How Much Board Game Designers Make and Where They Work

emily mini profile pic By Emily

I recently went through a career change and wondered if I could make a living doing something related to what I love – board games. So I did some research to find out how much board game designers make.

arkham money
Cardboard money

So, how much do board game designers make? On average, board game designers make between $56,000-$113,000 a year. A board game designer with less than 1 year’s experience makes between $42,000-$87,000. With 7-14 year’s experience, a board game designer can expect to earn between $51,000-$113,000.


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Full-time board game designer salaries vary like any other job salary according to experience, role and responsibility. However, board game designer jobs are not very common and there will be stiff competition for every vacancy.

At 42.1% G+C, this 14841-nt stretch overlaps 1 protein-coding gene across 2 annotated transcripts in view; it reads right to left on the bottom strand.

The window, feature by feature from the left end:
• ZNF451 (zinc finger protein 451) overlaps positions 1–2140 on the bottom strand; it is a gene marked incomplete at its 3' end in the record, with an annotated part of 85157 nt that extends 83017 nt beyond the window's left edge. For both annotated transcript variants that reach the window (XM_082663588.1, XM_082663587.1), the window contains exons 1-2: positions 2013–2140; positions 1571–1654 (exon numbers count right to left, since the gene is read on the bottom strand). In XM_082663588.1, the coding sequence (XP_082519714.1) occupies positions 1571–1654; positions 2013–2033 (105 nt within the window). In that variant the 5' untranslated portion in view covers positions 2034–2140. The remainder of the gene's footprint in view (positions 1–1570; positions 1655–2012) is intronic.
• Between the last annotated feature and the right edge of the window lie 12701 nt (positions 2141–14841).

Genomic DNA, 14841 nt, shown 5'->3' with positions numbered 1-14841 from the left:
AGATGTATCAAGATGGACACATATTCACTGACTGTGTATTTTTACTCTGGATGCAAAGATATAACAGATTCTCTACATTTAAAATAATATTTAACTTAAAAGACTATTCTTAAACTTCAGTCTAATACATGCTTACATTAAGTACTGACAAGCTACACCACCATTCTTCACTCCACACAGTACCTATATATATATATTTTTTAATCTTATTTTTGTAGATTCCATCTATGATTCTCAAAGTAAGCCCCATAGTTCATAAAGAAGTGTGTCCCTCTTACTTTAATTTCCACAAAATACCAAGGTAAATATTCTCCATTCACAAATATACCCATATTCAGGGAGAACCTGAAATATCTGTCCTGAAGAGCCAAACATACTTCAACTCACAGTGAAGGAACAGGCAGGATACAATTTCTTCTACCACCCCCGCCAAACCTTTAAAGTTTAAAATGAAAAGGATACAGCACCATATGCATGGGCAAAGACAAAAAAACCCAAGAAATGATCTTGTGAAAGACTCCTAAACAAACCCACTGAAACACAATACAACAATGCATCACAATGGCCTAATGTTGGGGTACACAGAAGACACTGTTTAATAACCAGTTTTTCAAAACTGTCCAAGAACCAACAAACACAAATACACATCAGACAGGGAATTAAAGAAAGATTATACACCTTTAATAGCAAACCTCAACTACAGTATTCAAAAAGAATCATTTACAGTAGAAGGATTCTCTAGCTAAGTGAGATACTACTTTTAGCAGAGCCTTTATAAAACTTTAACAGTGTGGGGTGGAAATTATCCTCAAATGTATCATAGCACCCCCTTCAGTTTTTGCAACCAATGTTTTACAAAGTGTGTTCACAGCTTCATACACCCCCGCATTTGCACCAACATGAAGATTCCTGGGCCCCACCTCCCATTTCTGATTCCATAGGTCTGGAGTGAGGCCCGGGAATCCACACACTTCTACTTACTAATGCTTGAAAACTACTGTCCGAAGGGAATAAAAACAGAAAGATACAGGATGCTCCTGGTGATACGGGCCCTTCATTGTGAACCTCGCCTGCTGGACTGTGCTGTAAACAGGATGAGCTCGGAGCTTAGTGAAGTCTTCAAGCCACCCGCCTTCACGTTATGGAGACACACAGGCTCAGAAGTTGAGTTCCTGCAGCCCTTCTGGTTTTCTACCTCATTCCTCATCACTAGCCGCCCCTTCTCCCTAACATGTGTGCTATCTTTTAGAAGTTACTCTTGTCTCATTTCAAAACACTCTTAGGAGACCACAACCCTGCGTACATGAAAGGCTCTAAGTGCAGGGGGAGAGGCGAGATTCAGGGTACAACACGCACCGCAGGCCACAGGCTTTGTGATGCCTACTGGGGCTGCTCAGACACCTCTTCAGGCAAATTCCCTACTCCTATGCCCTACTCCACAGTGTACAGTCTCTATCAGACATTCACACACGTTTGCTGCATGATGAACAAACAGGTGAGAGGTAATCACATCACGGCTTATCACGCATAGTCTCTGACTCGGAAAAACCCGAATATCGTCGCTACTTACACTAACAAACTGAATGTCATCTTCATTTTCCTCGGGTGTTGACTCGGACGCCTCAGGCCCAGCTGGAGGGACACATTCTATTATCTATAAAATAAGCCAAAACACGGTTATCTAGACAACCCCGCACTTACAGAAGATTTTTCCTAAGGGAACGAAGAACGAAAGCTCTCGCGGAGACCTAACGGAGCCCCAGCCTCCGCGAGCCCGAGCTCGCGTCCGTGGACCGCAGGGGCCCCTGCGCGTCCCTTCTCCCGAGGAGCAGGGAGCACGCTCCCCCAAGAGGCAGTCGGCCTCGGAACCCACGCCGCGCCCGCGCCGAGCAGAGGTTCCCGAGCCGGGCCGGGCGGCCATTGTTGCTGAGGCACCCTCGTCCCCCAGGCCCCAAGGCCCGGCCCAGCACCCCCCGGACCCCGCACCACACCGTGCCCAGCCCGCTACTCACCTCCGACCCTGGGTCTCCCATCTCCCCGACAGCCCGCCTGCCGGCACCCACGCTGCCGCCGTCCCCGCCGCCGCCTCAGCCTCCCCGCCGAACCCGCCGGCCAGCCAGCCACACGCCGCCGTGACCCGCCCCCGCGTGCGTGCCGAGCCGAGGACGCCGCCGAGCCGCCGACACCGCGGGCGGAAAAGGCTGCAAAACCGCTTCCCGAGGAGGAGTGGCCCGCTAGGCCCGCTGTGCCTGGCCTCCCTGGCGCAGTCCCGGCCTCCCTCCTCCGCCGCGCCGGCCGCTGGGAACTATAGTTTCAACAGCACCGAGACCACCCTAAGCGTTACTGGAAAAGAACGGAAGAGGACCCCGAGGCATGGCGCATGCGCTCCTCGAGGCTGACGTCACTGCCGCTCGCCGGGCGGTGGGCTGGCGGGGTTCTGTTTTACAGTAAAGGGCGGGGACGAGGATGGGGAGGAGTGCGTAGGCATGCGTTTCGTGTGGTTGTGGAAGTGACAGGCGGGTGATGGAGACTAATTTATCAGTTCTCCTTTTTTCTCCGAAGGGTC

Board game designer roles and salaries

It’s like any other job. The more senior the position in the company and the more responsibility they have, the more the board game designer will make.

According to Glassdoor average board game designer salaries range from $56,000 – $113,000.

Entry level

An entry-level board game designer, with less than a year of experience, can expect to make $42,000-$87,000.

However, I suspect that those starting on $87,000 are exceptional given that board game designers with 7-14 year’s experience can make as little as $51,000+.

A new board game designer will spend time learning the job and gaining experience.

They will spend some time designing games, revising rules and taking on feedback from playtesting. They figure out how people play the game, how to make it fun, what the rules are, how to make it fair to every player and lots of other decisions besides.